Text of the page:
fluTAS 2012

fluTAS 2012

Reports

Summary of influenza in Tasmania 2012

fluTAS Report 2012

Strains

The pattern of influenza in Tasmania during 2012 was characterised by a single wave of predominately Influenza A H3N2. Influenza B occurred at lower levels during the season. Little disease was due to Influenza A H1N1.

The 2012 seasonal influenza vaccine was based on strains of Influenza A H1N1, Influenza A H3N2 and Influenza B. The strain of Influenza A H3N2 ("Victoria-like") that circulated in the community in 2012 differed slightly from the particular strain of Influenza A H3N2 ("Perth-like") used in the vaccine. The level of "herd immunity" to circulating influenza in Tasmania depends on both past experience of influenza infection, and recent vaccination. This drift in the circulating strain of Influenza A H3N2 in 2012 may have contributed to the prominence of this strain and the age distribution of cases

Notifications

There were more notified influenza cases in Tasmania in 2012 than in 2011. While there was significantly more influenza testing performed during 2012 than in 2011, a higher proportion of influenza PCR tests were positive. This suggests there was truly more influenza in the Tasmanian community in 2012 than in 2011. This is supported by higher levels of influenza-like illness reported by syndromic surveillance systems during 2012 than in 2011.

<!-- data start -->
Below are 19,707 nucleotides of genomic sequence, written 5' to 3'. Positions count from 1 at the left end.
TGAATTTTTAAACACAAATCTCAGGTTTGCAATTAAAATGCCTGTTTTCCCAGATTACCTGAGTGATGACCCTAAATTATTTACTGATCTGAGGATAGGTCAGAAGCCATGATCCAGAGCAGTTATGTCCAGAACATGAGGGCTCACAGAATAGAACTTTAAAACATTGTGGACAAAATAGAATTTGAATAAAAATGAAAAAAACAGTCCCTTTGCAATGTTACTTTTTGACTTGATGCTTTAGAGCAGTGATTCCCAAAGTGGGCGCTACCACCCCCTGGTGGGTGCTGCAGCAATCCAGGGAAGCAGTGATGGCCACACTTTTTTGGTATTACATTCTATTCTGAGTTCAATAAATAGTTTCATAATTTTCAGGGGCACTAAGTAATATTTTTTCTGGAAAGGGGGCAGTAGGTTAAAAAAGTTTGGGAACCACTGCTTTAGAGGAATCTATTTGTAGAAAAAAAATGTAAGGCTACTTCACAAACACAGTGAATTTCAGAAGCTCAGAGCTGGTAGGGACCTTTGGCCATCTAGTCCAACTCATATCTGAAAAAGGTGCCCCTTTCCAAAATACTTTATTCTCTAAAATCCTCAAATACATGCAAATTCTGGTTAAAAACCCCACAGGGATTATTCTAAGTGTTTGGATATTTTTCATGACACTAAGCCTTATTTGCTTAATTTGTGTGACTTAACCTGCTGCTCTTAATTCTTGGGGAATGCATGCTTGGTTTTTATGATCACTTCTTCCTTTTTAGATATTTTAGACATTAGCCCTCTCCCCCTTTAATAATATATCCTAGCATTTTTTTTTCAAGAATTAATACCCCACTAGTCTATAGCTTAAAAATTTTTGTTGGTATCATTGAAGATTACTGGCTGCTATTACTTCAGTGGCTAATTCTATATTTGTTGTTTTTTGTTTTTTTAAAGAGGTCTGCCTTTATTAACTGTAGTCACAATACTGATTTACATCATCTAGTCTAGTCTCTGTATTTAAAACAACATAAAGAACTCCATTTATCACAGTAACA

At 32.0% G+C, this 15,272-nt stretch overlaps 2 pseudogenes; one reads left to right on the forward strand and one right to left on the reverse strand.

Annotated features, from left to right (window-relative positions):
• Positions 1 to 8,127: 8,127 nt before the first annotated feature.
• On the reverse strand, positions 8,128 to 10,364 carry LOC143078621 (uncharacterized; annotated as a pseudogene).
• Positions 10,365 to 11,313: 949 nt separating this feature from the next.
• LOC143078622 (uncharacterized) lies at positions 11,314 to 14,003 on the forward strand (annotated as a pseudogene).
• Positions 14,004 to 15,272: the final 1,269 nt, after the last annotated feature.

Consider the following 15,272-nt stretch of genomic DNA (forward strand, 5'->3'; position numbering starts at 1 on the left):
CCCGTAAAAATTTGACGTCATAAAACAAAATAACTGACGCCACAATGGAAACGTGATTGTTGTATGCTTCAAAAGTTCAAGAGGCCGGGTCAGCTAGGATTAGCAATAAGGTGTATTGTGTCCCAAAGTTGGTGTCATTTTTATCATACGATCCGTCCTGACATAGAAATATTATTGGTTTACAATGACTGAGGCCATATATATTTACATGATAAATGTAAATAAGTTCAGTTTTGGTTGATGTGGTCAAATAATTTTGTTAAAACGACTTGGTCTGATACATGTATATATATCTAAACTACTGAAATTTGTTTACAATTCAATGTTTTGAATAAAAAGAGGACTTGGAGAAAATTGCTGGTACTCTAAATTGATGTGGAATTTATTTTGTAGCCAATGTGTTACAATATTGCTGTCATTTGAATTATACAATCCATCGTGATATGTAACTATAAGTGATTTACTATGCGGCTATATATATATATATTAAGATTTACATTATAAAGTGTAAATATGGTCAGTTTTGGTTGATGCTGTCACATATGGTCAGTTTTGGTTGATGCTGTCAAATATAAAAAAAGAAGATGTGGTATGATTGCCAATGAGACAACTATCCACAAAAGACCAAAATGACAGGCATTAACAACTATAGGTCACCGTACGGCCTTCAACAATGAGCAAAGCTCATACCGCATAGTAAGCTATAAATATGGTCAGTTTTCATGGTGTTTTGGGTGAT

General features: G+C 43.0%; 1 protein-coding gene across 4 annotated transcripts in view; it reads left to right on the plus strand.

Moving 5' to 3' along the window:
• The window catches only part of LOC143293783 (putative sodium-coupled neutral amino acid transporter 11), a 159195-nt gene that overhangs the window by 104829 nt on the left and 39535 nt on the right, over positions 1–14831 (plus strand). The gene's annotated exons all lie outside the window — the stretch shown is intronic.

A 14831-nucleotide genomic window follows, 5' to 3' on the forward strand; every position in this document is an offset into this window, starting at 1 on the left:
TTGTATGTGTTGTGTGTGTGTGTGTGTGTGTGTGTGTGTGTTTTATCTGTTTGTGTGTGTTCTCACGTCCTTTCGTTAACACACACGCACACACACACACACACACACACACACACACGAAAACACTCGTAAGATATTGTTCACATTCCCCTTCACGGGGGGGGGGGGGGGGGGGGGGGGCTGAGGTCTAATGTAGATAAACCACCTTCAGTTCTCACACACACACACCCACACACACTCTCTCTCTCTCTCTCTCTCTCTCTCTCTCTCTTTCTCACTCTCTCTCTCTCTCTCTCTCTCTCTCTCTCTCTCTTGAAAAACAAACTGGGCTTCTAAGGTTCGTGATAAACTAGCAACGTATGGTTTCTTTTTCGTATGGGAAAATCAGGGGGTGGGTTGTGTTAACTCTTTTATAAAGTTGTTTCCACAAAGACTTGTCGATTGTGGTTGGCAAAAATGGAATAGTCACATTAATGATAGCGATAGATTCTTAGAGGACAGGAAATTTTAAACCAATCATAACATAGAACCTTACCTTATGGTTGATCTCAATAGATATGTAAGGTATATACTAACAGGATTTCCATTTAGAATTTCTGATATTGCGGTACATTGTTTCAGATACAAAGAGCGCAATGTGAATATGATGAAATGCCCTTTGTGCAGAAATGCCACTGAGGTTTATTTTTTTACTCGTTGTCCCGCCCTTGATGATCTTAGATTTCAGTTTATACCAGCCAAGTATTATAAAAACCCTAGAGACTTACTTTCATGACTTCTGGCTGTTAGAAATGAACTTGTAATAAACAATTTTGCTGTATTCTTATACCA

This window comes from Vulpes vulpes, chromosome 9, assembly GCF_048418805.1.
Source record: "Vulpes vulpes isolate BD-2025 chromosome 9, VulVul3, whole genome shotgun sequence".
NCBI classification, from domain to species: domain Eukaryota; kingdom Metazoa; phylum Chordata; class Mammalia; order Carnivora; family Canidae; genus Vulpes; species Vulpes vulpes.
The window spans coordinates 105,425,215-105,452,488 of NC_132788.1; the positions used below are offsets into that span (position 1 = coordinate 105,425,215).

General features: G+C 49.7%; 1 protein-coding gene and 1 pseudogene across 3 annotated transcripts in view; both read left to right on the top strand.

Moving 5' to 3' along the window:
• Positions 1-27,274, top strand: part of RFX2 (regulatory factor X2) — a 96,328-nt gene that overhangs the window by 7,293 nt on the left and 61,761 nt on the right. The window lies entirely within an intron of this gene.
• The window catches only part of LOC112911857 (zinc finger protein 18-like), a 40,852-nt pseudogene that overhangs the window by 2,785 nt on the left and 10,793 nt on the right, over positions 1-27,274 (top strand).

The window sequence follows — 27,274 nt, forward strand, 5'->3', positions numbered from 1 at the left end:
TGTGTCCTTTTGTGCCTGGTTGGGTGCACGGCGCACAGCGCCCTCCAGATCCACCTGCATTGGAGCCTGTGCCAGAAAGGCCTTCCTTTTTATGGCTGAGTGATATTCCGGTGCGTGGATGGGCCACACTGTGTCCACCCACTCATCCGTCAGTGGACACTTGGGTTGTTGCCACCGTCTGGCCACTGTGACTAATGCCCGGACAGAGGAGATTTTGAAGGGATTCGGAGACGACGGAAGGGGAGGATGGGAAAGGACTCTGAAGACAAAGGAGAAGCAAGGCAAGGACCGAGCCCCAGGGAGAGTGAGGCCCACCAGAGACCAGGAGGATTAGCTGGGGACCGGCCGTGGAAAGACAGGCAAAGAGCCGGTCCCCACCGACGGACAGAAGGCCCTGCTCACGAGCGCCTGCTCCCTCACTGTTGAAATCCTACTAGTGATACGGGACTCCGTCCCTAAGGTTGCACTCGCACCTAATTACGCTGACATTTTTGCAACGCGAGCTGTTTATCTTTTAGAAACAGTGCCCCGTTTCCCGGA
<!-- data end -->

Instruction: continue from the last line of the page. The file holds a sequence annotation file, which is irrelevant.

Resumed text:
Season analysis

The number of notified cases in 2012 was greater than the pre-pandemic years 2007 and 2008, and post-pandemic years 2010 and 2011. It was not as large as the pandemic year 2009. These years are probably useful comparators, but the interpretation of surveillance data is complicated as:

  • the strains of influenza virus circulating, and levels of herd immunity to these, vary each year,
  • influenza surveillance activities have increased since 2009,
  • the behaviour of doctors and persons with influenza-like illness may have changed due to heightened awareness of influenza.

During 2012 the peak in influenza like illness reporting, influenza testing, and influenza notifications all occurred during July and August.

With this slightly longer-term perspective in mind, and based upon notifications, testing effort and syndromic surveillance systems, the 2012 Tasmanian influenza season appeared to be more extensive than most recent non-pandemic years.

 About fluTAS

The fluTAS Report is a regular influenza season update to inform healthcare organisations and the public about the current level of influenza disease activity in Tasmania.

Multiple data sources are used to obtain some measure of influenza disease activity in the community.

To provide feedback on the fluTAS Report, email the Communicable Disease Prevention Unit 

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